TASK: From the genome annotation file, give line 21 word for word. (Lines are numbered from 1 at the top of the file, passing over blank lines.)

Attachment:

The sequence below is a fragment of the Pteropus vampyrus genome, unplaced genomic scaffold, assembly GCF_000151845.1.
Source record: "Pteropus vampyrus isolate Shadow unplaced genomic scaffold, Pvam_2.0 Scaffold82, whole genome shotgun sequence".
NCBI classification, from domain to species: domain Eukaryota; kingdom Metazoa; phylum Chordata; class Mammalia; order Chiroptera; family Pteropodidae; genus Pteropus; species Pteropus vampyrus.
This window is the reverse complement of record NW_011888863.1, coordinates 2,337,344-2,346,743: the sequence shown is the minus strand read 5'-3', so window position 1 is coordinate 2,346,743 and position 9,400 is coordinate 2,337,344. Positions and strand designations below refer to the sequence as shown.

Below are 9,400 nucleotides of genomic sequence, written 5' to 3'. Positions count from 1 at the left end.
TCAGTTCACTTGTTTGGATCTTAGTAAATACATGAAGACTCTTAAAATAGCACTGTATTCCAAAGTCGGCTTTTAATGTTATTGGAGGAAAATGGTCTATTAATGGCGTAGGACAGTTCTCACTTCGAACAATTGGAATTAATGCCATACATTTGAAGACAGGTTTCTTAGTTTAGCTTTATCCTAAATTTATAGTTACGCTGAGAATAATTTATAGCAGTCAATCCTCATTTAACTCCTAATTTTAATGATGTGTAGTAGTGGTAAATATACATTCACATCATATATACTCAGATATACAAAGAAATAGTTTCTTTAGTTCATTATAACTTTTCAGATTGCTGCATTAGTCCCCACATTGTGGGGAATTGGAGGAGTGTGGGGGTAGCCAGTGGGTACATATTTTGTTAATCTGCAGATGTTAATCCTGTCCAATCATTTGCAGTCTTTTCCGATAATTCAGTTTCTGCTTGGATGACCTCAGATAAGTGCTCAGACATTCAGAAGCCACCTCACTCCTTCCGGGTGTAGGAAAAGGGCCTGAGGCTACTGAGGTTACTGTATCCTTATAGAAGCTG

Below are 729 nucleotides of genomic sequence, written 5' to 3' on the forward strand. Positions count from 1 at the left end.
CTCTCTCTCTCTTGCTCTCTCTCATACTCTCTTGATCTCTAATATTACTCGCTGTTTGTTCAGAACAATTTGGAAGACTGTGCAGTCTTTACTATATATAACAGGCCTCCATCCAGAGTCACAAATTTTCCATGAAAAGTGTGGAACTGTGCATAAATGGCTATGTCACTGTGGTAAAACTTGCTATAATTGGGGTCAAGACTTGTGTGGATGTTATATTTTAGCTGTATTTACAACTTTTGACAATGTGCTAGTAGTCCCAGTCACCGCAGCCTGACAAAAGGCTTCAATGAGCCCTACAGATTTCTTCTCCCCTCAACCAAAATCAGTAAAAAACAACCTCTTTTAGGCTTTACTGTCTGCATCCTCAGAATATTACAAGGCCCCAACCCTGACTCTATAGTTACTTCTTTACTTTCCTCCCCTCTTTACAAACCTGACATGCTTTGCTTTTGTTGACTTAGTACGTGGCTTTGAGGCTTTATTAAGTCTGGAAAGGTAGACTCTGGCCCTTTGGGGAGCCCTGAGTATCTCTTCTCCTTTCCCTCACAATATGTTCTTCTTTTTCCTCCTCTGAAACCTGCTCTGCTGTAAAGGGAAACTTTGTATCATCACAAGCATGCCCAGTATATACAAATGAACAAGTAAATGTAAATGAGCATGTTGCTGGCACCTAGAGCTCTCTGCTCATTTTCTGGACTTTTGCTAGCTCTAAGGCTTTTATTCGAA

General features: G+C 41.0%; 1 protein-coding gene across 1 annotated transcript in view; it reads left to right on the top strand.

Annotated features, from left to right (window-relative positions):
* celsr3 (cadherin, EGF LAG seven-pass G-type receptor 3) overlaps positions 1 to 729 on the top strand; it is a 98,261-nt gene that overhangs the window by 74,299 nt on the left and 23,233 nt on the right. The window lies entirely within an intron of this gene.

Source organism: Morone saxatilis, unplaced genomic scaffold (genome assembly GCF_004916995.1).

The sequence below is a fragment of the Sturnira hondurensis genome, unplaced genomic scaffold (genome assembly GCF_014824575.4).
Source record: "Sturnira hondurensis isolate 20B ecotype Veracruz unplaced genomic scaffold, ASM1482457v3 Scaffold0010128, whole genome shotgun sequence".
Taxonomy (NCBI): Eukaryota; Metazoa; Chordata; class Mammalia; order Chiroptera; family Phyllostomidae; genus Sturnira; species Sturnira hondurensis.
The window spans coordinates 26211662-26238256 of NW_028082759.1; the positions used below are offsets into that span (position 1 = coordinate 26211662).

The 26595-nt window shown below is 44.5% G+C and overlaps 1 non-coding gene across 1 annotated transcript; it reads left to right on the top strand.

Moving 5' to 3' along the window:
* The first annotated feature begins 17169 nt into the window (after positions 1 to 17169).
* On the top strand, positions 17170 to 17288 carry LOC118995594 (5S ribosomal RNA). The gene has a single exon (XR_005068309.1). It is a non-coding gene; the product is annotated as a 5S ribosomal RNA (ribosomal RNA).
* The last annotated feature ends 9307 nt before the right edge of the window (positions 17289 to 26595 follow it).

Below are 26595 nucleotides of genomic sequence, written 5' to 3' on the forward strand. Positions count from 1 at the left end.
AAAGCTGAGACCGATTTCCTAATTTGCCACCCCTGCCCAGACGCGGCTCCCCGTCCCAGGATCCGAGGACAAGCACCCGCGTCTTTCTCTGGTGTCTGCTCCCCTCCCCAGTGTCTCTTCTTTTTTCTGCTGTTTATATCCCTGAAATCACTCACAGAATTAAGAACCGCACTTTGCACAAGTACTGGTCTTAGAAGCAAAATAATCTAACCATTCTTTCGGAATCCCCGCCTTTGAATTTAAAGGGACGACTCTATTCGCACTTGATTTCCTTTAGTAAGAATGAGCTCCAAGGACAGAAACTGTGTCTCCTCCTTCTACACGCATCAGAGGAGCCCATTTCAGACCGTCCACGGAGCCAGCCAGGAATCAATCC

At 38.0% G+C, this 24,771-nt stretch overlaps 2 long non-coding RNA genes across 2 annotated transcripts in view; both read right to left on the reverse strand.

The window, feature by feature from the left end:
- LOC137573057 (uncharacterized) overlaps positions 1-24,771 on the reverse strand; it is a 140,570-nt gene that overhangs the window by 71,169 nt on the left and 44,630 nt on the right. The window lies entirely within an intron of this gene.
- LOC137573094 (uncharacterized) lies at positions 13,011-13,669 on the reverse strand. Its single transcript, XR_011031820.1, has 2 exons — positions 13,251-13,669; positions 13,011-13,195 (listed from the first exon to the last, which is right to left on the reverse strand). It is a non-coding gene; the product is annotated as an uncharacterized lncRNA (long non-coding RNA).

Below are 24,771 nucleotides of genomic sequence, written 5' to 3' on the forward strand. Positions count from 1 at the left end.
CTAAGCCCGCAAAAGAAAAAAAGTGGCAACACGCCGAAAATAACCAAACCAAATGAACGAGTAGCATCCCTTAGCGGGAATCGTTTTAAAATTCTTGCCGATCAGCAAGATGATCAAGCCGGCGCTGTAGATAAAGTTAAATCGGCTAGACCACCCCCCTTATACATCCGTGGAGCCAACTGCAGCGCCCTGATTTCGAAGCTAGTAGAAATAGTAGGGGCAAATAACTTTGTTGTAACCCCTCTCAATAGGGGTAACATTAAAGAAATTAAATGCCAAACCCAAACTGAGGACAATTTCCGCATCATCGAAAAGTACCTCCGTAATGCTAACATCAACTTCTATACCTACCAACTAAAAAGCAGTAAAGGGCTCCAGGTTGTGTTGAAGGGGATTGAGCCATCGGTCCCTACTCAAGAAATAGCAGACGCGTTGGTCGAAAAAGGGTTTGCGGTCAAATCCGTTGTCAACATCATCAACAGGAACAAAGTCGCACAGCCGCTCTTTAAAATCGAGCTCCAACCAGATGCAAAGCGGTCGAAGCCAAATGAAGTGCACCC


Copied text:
* The last annotated feature ends 9307 nt before the right edge of the window (positions 17289 to 26595 follow it).